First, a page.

Betting and Blitzing: Game 1 of the Philippine Cup Finals


“Nothing against Talk N’ Text sir. I just like cheering for the underdog,” the bartender explained.

There was a bet going on in the bar. The waiters and bartenders were watching the TV along with the diners and drinkers. They were taking orders and taking sides. Nothing scandalous – just high fives, silently clenched fists, twists of the body that emulated the moves of JR Castro and Paul Lee, and pats on the back for well-placed bets.

This particular bartender was rooting for Rain or Shine. As the game wound down to the last few seconds, and as Talk N’ Text kept stabbing daggers to finish the game, he quickly became the recipient of sympathy jokes. I tried to comfort him, telling him, “kaya pa yan, pare…” But he knew better. It just wasn’t happening tonight.

Talk N’ Text just ran away with the victory. Almost literally.

At one point in the third quarter, Quinahan was huffing and puffing on the bench. He was one of the many Elasto-Painters whose demeanor revealed their deflation. The big men were wincing and wheezing. Others were slouching. Their body language looked like they were Wile E Coyotes, and a thousand Road Runners were spinning around them.

The Fast Break Points won’t reveal the story entirely, I think. Both teams, after all, like the open court. However, when matched against one another, Rain or Shine’s weakness showed.

Rain Or Shine also tried their best to run at every opportunity. In the open court, Jeff Chan and Paul Lee are amazing finishers, after all. But if you look at the open threes of TnT, you’d find that the rotation of the RoS defense was a step slow. Whether it was the off-ball screens or top-of-the-key pick and rolls, Rain or Shine just couldn’t keep up with the flow and fluidity of the Talk N’ Text guards and wingmen.

And Talk N’ Text didn’t let up. Their system and rotation that had been so ingrained in them since the Chot Reyes era, allowed them to have fresh legs on the floor at any given time. The whole game long, they didn’t skip a beat. You wouldn’t even notice the changing of people.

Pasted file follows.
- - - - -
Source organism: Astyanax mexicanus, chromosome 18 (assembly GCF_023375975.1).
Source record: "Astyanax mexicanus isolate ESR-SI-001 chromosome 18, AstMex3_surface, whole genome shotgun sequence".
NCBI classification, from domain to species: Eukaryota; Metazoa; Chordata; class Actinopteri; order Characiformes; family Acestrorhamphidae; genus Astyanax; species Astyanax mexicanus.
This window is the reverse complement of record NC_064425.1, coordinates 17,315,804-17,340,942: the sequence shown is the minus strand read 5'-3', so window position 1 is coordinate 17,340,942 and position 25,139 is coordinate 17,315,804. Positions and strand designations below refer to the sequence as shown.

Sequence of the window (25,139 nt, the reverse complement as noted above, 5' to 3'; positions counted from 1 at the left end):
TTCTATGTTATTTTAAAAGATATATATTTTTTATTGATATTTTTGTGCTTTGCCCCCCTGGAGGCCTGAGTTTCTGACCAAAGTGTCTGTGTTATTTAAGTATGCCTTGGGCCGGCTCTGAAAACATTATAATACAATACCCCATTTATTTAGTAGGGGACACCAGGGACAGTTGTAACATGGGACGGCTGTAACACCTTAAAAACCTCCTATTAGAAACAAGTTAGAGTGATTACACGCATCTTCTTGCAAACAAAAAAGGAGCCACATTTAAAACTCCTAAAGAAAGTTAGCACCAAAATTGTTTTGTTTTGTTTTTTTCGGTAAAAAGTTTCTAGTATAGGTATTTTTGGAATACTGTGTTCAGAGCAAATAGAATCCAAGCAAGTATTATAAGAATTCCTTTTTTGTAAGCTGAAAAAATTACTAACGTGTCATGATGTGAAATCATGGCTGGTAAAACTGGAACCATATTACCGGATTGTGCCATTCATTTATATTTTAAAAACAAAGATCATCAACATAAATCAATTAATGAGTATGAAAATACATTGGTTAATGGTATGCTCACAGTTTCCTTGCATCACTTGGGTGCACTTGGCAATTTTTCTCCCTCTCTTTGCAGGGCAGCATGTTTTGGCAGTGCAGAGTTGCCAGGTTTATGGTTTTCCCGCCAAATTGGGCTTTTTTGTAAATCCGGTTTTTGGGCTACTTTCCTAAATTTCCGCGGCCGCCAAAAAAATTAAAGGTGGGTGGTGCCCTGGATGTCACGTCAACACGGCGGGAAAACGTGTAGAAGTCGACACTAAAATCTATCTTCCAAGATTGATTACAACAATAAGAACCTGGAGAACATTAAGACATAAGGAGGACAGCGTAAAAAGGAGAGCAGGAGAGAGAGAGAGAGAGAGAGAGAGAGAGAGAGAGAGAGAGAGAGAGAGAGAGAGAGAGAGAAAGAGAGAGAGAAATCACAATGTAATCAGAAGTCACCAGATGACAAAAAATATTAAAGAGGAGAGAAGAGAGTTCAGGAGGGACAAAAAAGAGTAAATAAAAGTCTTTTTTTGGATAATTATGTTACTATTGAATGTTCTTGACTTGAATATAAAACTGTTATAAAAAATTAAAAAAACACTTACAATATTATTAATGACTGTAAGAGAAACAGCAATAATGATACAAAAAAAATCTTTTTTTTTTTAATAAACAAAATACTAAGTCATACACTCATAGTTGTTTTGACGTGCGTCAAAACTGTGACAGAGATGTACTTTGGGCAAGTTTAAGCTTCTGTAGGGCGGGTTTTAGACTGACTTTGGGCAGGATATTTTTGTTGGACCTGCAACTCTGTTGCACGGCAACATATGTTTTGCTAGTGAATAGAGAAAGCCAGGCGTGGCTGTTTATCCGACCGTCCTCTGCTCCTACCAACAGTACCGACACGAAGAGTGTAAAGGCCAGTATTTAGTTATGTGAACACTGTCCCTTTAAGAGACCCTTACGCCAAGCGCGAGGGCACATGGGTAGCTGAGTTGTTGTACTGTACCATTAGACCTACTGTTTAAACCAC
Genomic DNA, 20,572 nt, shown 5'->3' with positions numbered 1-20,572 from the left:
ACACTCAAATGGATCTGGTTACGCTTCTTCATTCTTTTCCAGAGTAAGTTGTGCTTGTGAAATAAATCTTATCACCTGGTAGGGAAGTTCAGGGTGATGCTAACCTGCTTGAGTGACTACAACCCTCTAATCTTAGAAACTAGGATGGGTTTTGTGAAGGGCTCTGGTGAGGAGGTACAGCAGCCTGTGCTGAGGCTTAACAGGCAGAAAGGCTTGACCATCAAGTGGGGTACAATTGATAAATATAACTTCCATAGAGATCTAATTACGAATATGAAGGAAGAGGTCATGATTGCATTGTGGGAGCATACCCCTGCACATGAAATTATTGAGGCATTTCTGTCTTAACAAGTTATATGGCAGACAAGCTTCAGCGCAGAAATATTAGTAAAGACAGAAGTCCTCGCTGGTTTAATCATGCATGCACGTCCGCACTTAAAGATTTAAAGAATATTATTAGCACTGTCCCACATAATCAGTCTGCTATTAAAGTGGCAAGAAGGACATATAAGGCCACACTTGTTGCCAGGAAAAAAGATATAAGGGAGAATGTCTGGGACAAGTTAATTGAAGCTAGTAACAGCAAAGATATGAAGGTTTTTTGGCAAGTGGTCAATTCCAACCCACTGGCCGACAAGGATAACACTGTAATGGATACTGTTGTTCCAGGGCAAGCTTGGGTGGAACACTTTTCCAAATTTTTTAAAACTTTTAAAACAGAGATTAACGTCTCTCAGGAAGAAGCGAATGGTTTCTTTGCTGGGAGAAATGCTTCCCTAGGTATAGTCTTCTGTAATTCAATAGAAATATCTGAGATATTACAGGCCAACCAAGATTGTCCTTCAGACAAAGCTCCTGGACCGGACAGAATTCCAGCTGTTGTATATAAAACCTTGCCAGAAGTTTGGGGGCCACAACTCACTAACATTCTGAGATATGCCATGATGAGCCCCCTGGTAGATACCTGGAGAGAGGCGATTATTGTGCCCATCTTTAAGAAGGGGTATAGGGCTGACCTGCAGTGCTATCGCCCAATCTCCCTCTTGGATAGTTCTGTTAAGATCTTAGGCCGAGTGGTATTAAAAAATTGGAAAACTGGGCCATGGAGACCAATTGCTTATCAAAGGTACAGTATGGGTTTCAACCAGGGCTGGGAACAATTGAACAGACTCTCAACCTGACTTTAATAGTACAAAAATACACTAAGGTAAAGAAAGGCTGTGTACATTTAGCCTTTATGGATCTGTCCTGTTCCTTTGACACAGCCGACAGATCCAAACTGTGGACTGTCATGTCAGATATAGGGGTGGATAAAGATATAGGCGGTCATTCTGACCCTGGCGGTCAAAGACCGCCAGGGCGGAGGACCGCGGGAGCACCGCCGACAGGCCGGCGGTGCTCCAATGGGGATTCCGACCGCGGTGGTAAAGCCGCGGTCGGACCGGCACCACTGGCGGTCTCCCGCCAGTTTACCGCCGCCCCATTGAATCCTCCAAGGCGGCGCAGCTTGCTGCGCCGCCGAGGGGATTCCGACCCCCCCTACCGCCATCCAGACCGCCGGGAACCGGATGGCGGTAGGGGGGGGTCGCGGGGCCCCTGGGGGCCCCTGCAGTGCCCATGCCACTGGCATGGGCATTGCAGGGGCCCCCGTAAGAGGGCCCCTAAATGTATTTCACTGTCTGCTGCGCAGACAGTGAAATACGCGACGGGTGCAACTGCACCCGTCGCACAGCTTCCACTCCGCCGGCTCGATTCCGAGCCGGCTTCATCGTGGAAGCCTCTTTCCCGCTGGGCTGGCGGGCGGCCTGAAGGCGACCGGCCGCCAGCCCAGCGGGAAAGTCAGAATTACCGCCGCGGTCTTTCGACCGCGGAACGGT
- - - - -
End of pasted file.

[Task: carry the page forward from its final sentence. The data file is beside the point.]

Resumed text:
TnT’s strengths are its athleticism, flow, and flexibility – both as a team (they can go at different speeds and game types), per person on the roster (it’s as if each person can play at least two positions) – and its maturity gained through experience. Rain or Shine’s strength is its physical brand of play (when harnessed well, it yields great results), raw hunger, and unpredictable firepower.

Talk N’ Text was not only able to capitalize on its own strength, but it also took some of Rain or Shine’s. Talk N’ Text was physical. And they were hungry. Despite winning this same conference for the last two years, they looked every bit like the hungrier team. It was passion masterfully controlled.


Rain or Shine trailed most of the game. They tried to keep it close at the end, but sputtered out toward the finish line. Attribute it to maturity, composure, lung power, whatever. They just sputtered.

One of the final plays that sealed the game’s was Jeff Chan’s failed attempt to score. He dribbled behind the back – or at least tried to – but the ball was stolen by Dillinger. Dillinger’s defense and versatility earned him the player of the game award. Chan was left breathing heavily, his posture betraying his fatigue.

Before the series, Yeng Guiao was quoted to have been cautious of Talk N’ Text’s athleticism (Source, Philippine Daily Inquirer):

“In terms of size and talent, they’re the same. They’re also a tall team like San Mig and Ginebra, although the difference is that TNT is also a running team,”

He adds:
“They also like the open court, and they also rotate a lot of people because they don’t play extended minutes to their top players. We don’t expect them to tire out and burnout. The match up really is who can withstand the pace and the pressure of the series.”

He was right to expect a furious pace. His players must now know exactly what their coach was talking about. They probably feel it in their quads and lungs.


The bartender knew there was no unpredictable firepower left for RoS to unleash that night. He accepted the fate, the incoming loss of Rain or Shine, and his loss of money.

Maybe next game? Yeng Guiao and his indomitable crew, after all, had only begun to fight.

Even I would bet on that.

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